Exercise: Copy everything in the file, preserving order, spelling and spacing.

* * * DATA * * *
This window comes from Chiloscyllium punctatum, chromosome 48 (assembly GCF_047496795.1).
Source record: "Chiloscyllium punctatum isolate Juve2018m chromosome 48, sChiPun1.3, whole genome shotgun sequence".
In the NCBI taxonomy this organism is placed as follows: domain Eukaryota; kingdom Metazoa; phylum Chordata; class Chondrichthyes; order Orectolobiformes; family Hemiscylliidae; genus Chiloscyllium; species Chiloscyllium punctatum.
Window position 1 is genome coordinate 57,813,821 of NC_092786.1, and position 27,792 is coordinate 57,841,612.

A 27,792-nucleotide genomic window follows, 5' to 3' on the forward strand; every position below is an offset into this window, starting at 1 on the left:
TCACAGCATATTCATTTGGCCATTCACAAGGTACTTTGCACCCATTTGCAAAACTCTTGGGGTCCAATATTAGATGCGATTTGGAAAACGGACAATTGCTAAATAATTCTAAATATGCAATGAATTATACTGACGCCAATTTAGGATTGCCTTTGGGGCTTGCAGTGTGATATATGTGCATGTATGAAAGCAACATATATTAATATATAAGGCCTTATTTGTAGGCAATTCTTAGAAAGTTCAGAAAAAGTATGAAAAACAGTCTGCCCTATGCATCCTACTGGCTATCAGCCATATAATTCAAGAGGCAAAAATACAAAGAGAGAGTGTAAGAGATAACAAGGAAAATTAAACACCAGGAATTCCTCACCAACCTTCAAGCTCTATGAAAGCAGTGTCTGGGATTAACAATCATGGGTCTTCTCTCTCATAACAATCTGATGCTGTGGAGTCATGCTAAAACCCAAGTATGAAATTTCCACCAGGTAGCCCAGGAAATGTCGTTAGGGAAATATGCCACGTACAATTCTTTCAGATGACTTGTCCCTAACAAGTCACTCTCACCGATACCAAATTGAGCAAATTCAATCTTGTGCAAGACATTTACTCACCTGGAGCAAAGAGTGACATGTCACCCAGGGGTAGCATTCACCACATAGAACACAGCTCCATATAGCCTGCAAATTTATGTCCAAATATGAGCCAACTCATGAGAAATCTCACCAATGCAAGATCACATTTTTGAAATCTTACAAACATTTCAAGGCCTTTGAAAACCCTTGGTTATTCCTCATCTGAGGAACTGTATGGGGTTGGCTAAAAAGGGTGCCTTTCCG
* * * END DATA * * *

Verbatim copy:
This window comes from Chiloscyllium punctatum, chromosome 48 (assembly GCF_047496795.1).
Source record: "Chiloscyllium punctatum isolate Juve2018m chromosome 48, sChiPun1.3, whole genome shotgun sequence".
In the NCBI taxonomy this organism is placed as follows: domain Eukaryota; kingdom Metazoa; phylum Chordata; class Chondrichthyes; order Orectolobiformes; family Hemiscylliidae; genus Chiloscyllium; species Chiloscyllium punctatum.
Window position 1 is genome coordinate 57,813,821 of NC_092786.1, and position 27,792 is coordinate 57,841,612.

A 27,792-nucleotide genomic window follows, 5' to 3' on the forward strand; every position below is an offset into this window, starting at 1 on the left:
TCACAGCATATTCATTTGGCCATTCACAAGGTACTTTGCACCCATTTGCAAAACTCTTGGGGTCCAATATTAGATGCGATTTGGAAAACGGACAATTGCTAAATAATTCTAAATATGCAATGAATTATACTGACGCCAATTTAGGATTGCCTTTGGGGCTTGCAGTGTGATATATGTGCATGTATGAAAGCAACATATATTAATATATAAGGCCTTATTTGTAGGCAATTCTTAGAAAGTTCAGAAAAAGTATGAAAAACAGTCTGCCCTATGCATCCTACTGGCTATCAGCCATATAATTCAAGAGGCAAAAATACAAAGAGAGAGTGTAAGAGATAACAAGGAAAATTAAACACCAGGAATTCCTCACCAACCTTCAAGCTCTATGAAAGCAGTGTCTGGGATTAACAATCATGGGTCTTCTCTCTCATAACAATCTGATGCTGTGGAGTCATGCTAAAACCCAAGTATGAAATTTCCACCAGGTAGCCCAGGAAATGTCGTTAGGGAAATATGCCACGTACAATTCTTTCAGATGACTTGTCCCTAACAAGTCACTCTCACCGATACCAAATTGAGCAAATTCAATCTTGTGCAAGACATTTACTCACCTGGAGCAAAGAGTGACATGTCACCCAGGGGTAGCATTCACCACATAGAACACAGCTCCATATAGCCTGCAAATTTATGTCCAAATATGAGCCAACTCATGAGAAATCTCACCAATGCAAGATCACATTTTTGAAATCTTACAAACATTTCAAGGCCTTTGAAAACCCTTGGTTATTCCTCATCTGAGGAACTGTATGGGGTTGGCTAAAAAGGGTGCCTTTCCG